Lords of the Atlas : the rise and fall of the House of Glaoua, 1893-1956 by Gavin Maxwell
London: Longmans, 1966
I guess when most people think about Morocco, they think of beaches, holidays, and maybe the life of literary types who spent time there. Or perhaps the movie Casablanca. That, and a vague knowledge that there has been a low level insurrection that has been going on in the South of the country for the whole of my life, is pretty much the sum of my knowledge of the country.
Gavin Maxwell on the other hand is probably best known for his books on raising and protecting otters in Scotland - I was set Ring of bright water as a text in my schooldays, a book I enjoyed a lot. What he has written here is history of a sort: he's taken the life of Thami El Glaoui as the centrepoint to look at the history of Morocco in the first half of the twentieth century, and written a satisfying tale of greed, power, and tragedy that works well for those who don't know too much background to the story.
Morocco in the late nineteenth century was much as it had been for hundreds of years - the Sultan, based in the North of the country for the most part, was nominal ruler of all of Morocco, but really had little real power beyond the foothills of the Atlas Mountains. These areas were ruled by ambitious families, one of which was the Glaoua. In 1893 the Sultan passed through the Glaoua's territories with his army in a bad way, leaving his antiquated cannon in possession of Madani El Glaoui as he traversed the Atlas back to Rabat. This cannon, the only one in Morocco not in the Sultan's control, enabled the Glaoui to dominate neighbouring tribes.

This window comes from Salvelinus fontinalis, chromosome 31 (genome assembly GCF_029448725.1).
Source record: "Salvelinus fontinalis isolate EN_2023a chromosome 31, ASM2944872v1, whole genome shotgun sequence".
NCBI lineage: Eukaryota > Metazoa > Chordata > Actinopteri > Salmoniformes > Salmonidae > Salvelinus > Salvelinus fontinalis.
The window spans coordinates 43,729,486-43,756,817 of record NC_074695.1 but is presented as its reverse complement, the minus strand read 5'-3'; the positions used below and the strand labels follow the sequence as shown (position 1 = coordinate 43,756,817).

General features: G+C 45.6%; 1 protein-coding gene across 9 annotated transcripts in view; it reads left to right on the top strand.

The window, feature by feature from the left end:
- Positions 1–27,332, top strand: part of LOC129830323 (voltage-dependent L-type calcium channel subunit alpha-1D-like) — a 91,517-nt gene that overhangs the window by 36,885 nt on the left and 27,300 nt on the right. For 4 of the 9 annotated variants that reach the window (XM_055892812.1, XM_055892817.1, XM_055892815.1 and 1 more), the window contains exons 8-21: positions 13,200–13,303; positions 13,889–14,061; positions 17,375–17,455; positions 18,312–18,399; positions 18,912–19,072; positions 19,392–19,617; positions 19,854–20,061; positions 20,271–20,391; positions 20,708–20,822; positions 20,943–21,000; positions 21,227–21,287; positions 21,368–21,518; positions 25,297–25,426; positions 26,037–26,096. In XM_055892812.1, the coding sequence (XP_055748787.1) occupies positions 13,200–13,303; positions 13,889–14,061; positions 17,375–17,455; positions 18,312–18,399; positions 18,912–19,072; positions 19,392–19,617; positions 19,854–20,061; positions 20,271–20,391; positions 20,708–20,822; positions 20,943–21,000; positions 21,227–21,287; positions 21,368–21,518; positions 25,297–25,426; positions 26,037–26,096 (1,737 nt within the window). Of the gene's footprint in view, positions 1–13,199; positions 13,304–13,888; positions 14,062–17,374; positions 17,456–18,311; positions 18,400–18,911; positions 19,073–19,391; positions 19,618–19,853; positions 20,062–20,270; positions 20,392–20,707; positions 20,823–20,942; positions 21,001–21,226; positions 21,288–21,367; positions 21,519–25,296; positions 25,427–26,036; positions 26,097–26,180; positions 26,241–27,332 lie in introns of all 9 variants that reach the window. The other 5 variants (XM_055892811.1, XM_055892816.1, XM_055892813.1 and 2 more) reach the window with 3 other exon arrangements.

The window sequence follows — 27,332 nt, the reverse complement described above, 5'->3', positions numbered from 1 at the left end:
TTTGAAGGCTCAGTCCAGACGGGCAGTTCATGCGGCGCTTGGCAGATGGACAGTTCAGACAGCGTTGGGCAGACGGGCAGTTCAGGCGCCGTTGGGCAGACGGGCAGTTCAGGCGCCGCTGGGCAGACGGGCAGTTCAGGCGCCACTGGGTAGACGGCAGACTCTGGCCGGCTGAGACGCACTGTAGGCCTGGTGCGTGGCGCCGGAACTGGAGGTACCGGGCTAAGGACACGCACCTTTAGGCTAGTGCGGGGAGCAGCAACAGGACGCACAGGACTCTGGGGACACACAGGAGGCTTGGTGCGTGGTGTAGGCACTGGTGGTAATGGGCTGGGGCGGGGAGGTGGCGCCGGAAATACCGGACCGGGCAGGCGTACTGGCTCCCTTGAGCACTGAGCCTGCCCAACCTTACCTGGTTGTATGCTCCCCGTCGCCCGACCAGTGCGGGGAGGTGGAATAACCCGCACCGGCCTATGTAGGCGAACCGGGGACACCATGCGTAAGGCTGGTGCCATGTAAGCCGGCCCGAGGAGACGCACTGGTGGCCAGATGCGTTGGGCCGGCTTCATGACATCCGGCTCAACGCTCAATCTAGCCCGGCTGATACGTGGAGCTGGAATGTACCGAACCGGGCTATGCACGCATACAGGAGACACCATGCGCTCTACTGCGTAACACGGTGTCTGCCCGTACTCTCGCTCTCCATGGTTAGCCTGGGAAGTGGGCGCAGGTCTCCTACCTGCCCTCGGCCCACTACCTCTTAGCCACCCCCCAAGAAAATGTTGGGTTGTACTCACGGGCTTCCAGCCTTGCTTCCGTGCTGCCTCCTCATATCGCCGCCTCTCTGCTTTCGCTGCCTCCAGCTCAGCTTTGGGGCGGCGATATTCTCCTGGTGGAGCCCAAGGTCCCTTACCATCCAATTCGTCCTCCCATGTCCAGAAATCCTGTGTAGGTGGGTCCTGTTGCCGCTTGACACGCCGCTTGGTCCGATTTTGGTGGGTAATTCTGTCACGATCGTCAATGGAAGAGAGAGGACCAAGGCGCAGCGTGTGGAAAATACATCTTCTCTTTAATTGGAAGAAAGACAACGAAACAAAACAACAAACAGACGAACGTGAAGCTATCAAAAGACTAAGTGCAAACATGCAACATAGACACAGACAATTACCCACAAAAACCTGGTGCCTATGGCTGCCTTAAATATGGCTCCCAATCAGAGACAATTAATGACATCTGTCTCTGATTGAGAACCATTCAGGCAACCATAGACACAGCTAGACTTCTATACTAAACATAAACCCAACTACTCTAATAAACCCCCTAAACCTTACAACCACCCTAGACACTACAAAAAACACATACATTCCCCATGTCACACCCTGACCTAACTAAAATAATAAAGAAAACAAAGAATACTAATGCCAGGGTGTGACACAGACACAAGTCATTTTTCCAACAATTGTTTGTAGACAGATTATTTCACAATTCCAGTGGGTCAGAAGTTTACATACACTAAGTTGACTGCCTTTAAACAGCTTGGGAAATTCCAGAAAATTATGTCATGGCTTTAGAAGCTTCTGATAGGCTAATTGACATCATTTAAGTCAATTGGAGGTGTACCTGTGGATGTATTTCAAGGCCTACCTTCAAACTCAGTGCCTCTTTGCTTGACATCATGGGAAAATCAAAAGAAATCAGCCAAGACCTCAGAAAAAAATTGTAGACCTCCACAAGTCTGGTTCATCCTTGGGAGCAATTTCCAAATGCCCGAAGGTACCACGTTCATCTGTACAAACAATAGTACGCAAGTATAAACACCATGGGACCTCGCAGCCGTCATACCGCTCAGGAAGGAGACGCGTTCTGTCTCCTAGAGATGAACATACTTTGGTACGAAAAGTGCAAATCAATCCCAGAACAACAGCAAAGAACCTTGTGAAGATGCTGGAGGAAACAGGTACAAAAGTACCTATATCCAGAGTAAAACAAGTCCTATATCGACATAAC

Maxwell, in describing the rise of Madani and Thami from minor tribal chieftains to kingmakers and powerful warlords, passes briefly over the history of the Sultans, making much of the brutality of the times, and of the gradual French incursion into the country. He shows how World War One led the French to rely more and more on people such as The Glaoui to enforce their colonial policy, and how The Glaoui was only to happy to help, as this alliance enhanced his power and territorial control in the South.
He makes much of The Glaoui's popularity in Europe (particularly England and France) in the 30s, something that history has erased, but possibly similar to the Aga Khan in later times. People travelled to his court as a sort of adventure tourism, which The Glaoui was happy to encourage. Meanwhile Thami ran his fiefdom in the traditional way, with hundreds of concubines, possibly over a hundred children, and many of his subjects and enemies rotting in his vast dungeons.
Having raised his standard alongside the French, Thami had no time for any members of the burgeoning independence movement - his concern over Sultan Mohammed V's support for independence led him to organise a coup to replace him, which was supported by the French. Unfortunately the people of Morocco didn't support the change of ruler, and unrest increased. After the second assassination attempt on his life, the new Sultan lost interest, and the French began to realise that they would be better off re-instating Mohammed V. This meant betraying the trust of Thami El Glaoui, which he felt keenly, even as cancer was beginning a concerted effort on his life.
In almost his final act, Thami prostrated himself before the re-instated Sultan, and died soon after. Not long after that, his family were dispossessed of their land, money and titles, much as happened in previous centuries.
Maxwell has written an entertaining history, written as a tragedy, and none the worse for that. This is not the book to turn to for a thorough history of Morocco, but as an insight into a particular era, it's a good read, and the photographs and drawings throughout the text add to the atmosphere.
Cheers for now, from
A View Over the Bell